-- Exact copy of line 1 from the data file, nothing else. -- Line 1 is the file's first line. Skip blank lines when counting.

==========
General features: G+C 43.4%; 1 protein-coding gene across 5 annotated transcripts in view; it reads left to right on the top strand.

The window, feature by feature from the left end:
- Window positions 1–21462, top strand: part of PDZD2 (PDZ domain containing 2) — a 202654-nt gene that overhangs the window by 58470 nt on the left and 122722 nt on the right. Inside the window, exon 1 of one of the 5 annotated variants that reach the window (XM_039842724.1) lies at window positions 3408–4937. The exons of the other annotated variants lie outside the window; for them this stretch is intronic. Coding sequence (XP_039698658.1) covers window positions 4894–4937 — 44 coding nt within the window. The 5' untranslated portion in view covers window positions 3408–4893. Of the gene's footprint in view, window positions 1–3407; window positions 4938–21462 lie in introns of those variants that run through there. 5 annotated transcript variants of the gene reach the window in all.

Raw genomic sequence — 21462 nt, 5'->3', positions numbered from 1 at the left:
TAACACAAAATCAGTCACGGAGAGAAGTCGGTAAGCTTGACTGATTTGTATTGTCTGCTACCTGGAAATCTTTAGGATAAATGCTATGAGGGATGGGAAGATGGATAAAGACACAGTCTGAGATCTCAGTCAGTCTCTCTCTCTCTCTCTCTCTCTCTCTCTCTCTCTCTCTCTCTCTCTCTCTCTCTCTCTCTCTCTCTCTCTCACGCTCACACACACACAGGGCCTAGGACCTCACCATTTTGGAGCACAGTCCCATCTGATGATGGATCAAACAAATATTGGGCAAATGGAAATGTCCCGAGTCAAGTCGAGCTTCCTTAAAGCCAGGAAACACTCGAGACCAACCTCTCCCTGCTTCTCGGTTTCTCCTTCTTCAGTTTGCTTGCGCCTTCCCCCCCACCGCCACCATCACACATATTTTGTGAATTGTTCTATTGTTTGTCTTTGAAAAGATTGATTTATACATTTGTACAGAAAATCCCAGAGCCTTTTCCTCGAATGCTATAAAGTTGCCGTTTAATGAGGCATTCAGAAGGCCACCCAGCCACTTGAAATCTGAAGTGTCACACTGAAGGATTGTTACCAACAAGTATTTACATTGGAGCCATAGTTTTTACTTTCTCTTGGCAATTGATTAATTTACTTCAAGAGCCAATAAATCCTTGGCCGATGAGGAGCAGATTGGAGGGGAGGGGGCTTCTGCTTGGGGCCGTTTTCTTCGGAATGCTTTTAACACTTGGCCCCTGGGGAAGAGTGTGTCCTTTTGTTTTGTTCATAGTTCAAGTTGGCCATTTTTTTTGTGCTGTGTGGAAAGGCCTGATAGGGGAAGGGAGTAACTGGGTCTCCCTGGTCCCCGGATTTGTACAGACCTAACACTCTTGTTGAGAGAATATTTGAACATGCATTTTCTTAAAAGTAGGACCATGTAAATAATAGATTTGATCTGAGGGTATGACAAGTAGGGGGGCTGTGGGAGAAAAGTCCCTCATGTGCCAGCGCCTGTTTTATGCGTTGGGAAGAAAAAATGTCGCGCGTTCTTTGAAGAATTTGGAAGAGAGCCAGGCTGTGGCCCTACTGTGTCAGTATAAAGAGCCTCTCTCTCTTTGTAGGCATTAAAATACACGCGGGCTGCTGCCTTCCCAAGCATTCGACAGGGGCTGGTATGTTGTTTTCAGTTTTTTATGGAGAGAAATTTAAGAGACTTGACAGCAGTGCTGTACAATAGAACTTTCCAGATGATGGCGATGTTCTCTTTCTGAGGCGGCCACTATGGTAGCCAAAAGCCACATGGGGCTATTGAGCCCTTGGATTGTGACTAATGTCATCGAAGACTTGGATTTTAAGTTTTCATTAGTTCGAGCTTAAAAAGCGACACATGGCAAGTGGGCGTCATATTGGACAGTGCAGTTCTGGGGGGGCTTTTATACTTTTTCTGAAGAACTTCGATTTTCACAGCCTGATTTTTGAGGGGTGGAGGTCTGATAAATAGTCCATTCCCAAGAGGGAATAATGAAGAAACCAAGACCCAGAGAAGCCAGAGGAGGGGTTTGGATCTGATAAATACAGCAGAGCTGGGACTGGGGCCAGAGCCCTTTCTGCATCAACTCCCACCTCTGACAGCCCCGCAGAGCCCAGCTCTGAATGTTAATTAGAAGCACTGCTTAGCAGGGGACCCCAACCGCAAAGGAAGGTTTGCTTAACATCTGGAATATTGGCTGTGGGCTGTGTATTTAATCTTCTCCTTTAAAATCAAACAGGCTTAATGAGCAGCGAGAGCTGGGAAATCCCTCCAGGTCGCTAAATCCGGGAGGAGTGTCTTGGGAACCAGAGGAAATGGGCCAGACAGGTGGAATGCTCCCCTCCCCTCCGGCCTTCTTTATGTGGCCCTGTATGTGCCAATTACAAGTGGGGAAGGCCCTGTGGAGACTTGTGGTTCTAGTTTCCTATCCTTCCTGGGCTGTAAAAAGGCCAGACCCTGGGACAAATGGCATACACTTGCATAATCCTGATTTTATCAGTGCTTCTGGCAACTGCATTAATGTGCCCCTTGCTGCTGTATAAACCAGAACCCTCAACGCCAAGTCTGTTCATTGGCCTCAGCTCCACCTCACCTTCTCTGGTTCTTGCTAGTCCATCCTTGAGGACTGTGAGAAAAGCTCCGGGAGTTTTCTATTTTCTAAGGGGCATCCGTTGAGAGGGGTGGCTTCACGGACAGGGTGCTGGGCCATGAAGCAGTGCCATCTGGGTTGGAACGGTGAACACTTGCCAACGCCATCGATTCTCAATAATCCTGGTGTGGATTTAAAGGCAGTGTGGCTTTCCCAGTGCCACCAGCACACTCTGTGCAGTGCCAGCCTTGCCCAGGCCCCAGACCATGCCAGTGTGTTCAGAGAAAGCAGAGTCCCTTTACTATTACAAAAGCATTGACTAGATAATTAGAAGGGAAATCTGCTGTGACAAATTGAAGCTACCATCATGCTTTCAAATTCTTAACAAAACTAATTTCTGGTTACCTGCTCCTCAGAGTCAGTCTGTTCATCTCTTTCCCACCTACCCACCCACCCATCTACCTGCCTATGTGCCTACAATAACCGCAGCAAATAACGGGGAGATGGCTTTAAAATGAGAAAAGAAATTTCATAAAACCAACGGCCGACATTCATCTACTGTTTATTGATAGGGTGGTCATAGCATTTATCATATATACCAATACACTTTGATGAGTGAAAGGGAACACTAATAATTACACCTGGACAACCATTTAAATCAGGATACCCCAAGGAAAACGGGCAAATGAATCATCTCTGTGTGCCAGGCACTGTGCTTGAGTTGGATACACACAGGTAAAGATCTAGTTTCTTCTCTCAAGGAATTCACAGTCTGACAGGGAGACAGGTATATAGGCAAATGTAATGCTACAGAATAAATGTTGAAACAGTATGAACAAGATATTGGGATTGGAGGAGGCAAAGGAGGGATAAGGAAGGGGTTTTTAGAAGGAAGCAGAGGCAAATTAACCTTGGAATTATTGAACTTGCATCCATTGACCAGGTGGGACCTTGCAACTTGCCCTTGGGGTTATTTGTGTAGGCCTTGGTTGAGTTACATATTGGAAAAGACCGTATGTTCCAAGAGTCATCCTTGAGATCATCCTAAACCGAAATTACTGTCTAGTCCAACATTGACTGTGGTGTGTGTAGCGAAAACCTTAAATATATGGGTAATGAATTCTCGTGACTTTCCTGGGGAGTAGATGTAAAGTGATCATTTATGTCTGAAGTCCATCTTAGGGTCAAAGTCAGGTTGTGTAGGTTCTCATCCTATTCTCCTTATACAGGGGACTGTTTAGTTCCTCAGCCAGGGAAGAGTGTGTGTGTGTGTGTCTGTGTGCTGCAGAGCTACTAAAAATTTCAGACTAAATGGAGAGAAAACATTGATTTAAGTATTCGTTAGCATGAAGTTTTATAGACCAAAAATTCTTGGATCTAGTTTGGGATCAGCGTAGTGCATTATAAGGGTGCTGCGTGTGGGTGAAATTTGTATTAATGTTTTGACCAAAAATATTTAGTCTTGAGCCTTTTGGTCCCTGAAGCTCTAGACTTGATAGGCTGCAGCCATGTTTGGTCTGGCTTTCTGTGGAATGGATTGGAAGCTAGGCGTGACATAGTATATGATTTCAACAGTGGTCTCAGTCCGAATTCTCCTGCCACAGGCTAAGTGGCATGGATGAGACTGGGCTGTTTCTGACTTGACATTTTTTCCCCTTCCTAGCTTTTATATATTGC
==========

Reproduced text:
General features: G+C 43.4%; 1 protein-coding gene across 5 annotated transcripts in view; it reads left to right on the top strand.